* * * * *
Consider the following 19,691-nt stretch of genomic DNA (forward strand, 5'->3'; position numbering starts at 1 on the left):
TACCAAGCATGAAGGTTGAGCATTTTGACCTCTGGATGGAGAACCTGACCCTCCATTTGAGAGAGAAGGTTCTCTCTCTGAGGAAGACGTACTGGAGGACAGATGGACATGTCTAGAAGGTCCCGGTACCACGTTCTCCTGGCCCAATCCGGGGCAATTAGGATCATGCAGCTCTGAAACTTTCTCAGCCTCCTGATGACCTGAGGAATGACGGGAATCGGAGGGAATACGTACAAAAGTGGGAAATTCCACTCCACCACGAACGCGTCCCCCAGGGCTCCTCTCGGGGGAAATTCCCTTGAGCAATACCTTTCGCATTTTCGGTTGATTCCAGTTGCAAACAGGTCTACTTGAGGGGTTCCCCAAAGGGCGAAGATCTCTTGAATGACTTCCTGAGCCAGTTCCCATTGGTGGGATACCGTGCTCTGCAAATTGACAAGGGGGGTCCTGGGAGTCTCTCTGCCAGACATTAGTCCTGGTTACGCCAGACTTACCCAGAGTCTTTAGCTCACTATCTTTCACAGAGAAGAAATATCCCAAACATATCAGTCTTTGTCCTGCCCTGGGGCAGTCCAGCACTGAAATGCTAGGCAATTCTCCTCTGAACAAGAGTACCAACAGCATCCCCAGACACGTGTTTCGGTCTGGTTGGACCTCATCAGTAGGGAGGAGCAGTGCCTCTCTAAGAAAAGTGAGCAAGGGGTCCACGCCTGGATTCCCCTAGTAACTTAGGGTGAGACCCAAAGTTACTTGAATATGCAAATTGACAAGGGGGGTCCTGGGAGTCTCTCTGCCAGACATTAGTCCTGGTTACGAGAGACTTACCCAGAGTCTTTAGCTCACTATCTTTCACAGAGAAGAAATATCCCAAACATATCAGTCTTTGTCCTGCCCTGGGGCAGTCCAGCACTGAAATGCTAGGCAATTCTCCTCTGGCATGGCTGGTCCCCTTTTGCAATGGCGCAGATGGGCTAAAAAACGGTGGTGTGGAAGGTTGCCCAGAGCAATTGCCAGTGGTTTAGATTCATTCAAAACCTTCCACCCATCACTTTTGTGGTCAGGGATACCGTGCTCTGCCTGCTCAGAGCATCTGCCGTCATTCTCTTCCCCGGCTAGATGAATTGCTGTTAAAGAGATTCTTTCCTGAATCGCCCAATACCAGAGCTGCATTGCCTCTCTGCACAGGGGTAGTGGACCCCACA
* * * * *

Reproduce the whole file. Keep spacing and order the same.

Consider the following 19,691-nt stretch of genomic DNA (forward strand, 5'->3'; position numbering starts at 1 on the left):
TACCAAGCATGAAGGTTGAGCATTTTGACCTCTGGATGGAGAACCTGACCCTCCATTTGAGAGAGAAGGTTCTCTCTCTGAGGAAGACGTACTGGAGGACAGATGGACATGTCTAGAAGGTCCCGGTACCACGTTCTCCTGGCCCAATCCGGGGCAATTAGGATCATGCAGCTCTGAAACTTTCTCAGCCTCCTGATGACCTGAGGAATGACGGGAATCGGAGGGAATACGTACAAAAGTGGGAAATTCCACTCCACCACGAACGCGTCCCCCAGGGCTCCTCTCGGGGGAAATTCCCTTGAGCAATACCTTTCGCATTTTCGGTTGATTCCAGTTGCAAACAGGTCTACTTGAGGGGTTCCCCAAAGGGCGAAGATCTCTTGAATGACTTCCTGAGCCAGTTCCCATTGGTGGGATACCGTGCTCTGCAAATTGACAAGGGGGGTCCTGGGAGTCTCTCTGCCAGACATTAGTCCTGGTTACGCCAGACTTACCCAGAGTCTTTAGCTCACTATCTTTCACAGAGAAGAAATATCCCAAACATATCAGTCTTTGTCCTGCCCTGGGGCAGTCCAGCACTGAAATGCTAGGCAATTCTCCTCTGAACAAGAGTACCAACAGCATCCCCAGACACGTGTTTCGGTCTGGTTGGACCTCATCAGTAGGGAGGAGCAGTGCCTCTCTAAGAAAAGTGAGCAAGGGGTCCACGCCTGGATTCCCCTAGTAACTTAGGGTGAGACCCAAAGTTACTTGAATATGCAAATTGACAAGGGGGGTCCTGGGAGTCTCTCTGCCAGACATTAGTCCTGGTTACGAGAGACTTACCCAGAGTCTTTAGCTCACTATCTTTCACAGAGAAGAAATATCCCAAACATATCAGTCTTTGTCCTGCCCTGGGGCAGTCCAGCACTGAAATGCTAGGCAATTCTCCTCTGGCATGGCTGGTCCCCTTTTGCAATGGCGCAGATGGGCTAAAAAACGGTGGTGTGGAAGGTTGCCCAGAGCAATTGCCAGTGGTTTAGATTCATTCAAAACCTTCCACCCATCACTTTTGTGGTCAGGGATACCGTGCTCTGCCTGCTCAGAGCATCTGCCGTCATTCTCTTCCCCGGCTAGATGAATTGCTGTTAAAGAGATTCTTTCCTGAATCGCCCAATACCAGAGCTGCATTGCCTCTCTGCACAGGGGTAGTGGACCCCACA